Importantly, there is increasing evidence that the potent bronchodilating response to periodic stretch and deep inspirations is impaired in asthma, and that this impairment may be the proximal cause of the loss of the plateau of the dose-response curve and the resulting morbidity of the disease [81,84,86,87,125,126]. There exists also a bronchoprotective effect of deep inspirations; deep inspirations prior to agonist challenge have been shown to blunt the subsequent contractile response [127-131]. It has been suggested that the bronchoprotective effect of deep inspirations are even more important than the bronchodilating response, and it too is profoundly impaired in asthma.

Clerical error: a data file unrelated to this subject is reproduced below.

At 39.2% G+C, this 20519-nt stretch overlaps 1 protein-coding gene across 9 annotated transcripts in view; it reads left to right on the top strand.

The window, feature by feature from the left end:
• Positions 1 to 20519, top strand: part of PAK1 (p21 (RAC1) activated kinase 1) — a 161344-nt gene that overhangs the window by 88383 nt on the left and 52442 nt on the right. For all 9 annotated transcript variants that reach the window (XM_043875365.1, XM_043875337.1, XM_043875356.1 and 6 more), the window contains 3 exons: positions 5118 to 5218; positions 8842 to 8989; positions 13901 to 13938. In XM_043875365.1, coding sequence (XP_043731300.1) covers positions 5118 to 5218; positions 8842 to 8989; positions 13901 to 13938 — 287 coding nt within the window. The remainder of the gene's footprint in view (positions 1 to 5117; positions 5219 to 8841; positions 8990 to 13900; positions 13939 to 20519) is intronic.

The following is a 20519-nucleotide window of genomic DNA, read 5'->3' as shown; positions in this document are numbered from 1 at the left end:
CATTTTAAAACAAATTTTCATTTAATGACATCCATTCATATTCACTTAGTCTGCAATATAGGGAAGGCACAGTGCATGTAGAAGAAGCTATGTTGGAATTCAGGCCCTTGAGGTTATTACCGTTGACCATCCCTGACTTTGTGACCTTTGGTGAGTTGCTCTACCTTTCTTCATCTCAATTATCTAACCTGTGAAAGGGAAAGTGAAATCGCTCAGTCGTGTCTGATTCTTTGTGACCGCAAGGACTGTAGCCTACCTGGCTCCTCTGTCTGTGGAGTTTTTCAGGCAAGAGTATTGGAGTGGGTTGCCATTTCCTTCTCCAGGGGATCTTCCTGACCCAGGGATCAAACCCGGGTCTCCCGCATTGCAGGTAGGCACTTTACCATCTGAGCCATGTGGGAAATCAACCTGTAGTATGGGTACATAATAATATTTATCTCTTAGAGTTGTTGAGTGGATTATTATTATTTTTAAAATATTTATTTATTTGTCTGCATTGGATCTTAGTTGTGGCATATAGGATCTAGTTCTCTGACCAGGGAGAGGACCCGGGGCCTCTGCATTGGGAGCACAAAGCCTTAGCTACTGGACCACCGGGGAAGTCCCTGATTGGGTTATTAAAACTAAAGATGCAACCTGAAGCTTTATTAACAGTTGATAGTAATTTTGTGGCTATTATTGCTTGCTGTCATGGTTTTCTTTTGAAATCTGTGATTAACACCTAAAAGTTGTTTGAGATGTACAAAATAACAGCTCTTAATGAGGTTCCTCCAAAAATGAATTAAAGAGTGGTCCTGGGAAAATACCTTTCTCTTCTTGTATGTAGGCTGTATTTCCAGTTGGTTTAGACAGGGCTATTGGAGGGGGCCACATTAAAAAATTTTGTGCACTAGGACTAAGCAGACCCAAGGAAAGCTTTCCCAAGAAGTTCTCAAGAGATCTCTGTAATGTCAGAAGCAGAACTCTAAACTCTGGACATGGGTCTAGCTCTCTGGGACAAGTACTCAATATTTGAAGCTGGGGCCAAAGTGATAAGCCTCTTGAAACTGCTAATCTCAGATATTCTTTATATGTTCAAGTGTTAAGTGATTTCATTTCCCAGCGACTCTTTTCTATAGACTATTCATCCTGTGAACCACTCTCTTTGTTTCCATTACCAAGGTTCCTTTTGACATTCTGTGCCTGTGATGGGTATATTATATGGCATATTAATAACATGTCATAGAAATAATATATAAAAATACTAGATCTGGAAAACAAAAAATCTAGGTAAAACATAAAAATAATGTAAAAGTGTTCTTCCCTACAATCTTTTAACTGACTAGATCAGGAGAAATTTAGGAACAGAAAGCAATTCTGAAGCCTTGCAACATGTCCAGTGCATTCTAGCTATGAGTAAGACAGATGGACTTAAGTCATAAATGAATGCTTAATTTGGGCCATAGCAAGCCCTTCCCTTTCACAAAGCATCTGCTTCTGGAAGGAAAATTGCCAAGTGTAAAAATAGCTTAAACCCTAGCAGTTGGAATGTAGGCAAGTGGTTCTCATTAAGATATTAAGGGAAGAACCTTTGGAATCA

Lung inflations strain airway smooth muscle with each breath, and these periodic mechanical strains are transmitted to the myosin head and cause it to detach from the actin filament much sooner than it would have in isometric circumstances. This premature detachment profoundly reduces the duty cycle of myosin, typically by as much as 50–80% of its unperturbed isometric steady-state value, and depresses total numbers of bridges attached and active force to a similar extent. Of the full isometric force generating capacity of the muscle, therefore, only a small fraction ever comes to bear on the airway during tidal breathing, even when the muscle is activated maximally. Since bridge cycling is strongly perturbed by the imposed tidal stretches over time the number of myosin attachment and detachment events come into a dynamic balance. To distinguish it from the state that prevails in static loading conditions, this state has been called a perturbed equilibrium of myosin binding [24,61].